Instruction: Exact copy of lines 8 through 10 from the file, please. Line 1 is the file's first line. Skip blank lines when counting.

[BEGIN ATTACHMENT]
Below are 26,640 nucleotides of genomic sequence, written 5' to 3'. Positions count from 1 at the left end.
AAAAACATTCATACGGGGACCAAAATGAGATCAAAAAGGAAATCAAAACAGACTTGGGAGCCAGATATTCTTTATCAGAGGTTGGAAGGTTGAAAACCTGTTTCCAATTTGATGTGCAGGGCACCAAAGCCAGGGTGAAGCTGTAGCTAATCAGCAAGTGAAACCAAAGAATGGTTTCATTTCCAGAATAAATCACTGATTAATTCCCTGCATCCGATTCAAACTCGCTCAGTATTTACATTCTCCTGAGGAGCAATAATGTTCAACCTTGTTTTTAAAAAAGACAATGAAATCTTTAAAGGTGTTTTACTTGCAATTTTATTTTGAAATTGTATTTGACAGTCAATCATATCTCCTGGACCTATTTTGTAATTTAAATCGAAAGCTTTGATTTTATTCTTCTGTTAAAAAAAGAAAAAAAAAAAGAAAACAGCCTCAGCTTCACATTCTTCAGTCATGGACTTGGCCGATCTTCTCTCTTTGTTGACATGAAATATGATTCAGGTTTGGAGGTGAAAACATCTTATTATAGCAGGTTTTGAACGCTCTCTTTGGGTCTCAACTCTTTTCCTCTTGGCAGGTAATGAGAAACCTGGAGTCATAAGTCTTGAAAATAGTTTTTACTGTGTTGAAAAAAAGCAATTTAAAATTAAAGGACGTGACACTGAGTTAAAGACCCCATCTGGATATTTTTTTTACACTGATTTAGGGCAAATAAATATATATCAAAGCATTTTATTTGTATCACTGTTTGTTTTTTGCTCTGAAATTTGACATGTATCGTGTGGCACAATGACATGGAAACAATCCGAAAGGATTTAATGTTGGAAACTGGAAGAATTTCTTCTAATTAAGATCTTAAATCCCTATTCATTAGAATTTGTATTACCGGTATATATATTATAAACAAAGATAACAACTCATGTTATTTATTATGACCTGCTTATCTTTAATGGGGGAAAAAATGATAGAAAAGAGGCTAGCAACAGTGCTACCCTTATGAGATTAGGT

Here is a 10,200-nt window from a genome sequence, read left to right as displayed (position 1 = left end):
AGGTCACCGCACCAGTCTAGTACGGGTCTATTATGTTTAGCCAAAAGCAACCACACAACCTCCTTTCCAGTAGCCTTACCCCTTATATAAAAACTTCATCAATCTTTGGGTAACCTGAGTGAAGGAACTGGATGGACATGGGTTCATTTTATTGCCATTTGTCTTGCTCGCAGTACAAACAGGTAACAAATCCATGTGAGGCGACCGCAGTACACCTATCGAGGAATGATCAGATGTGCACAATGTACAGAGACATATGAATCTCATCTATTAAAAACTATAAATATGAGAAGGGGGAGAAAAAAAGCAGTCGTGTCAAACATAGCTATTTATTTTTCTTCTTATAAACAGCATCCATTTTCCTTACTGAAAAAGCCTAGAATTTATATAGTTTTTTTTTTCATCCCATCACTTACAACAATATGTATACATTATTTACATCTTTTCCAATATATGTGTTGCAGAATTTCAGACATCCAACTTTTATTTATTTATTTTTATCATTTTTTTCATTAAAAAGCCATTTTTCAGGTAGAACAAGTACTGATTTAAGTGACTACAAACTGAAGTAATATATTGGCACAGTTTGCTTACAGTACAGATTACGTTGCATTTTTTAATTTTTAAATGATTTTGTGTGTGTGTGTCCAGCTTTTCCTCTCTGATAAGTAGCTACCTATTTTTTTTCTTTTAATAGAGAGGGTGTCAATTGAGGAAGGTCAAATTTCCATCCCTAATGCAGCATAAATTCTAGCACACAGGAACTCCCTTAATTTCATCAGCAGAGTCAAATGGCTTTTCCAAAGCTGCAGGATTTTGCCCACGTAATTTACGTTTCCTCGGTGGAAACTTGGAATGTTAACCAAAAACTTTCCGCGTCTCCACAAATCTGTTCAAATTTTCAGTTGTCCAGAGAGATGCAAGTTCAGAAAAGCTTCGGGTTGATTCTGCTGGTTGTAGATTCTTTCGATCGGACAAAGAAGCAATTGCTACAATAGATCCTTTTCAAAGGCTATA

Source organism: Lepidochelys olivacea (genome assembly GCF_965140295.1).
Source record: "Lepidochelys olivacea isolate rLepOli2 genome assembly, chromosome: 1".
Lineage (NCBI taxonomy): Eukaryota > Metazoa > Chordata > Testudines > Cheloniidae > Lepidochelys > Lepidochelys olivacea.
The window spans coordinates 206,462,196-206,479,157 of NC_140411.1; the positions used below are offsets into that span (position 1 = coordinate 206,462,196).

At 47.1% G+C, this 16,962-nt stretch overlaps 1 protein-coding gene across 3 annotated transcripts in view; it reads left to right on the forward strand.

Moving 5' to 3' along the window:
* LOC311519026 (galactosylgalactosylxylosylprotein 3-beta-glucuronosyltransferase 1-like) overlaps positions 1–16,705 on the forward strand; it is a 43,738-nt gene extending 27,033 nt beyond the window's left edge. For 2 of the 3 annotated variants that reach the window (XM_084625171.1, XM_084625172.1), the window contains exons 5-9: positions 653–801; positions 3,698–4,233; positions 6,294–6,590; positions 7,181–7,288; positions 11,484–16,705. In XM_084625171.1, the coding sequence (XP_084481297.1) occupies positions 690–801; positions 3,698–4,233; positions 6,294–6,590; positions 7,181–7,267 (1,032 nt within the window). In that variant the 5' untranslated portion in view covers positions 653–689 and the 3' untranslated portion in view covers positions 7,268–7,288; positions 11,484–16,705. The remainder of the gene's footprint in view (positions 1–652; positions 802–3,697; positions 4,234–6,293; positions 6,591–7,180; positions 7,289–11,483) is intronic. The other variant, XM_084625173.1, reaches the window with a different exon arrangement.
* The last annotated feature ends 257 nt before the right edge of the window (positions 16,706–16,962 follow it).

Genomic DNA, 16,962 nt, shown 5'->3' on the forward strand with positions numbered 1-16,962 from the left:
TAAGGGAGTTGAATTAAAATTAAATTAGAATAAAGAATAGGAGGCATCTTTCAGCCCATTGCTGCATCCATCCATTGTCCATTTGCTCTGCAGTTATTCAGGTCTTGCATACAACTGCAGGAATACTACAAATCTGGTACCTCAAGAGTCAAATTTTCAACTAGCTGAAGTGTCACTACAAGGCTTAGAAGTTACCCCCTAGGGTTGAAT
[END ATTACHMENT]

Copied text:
The window spans coordinates 206,462,196-206,479,157 of NC_140411.1; the positions used below are offsets into that span (position 1 = coordinate 206,462,196).

At 47.1% G+C, this 16,962-nt stretch overlaps 1 protein-coding gene across 3 annotated transcripts in view; it reads left to right on the forward strand.

Moving 5' to 3' along the window: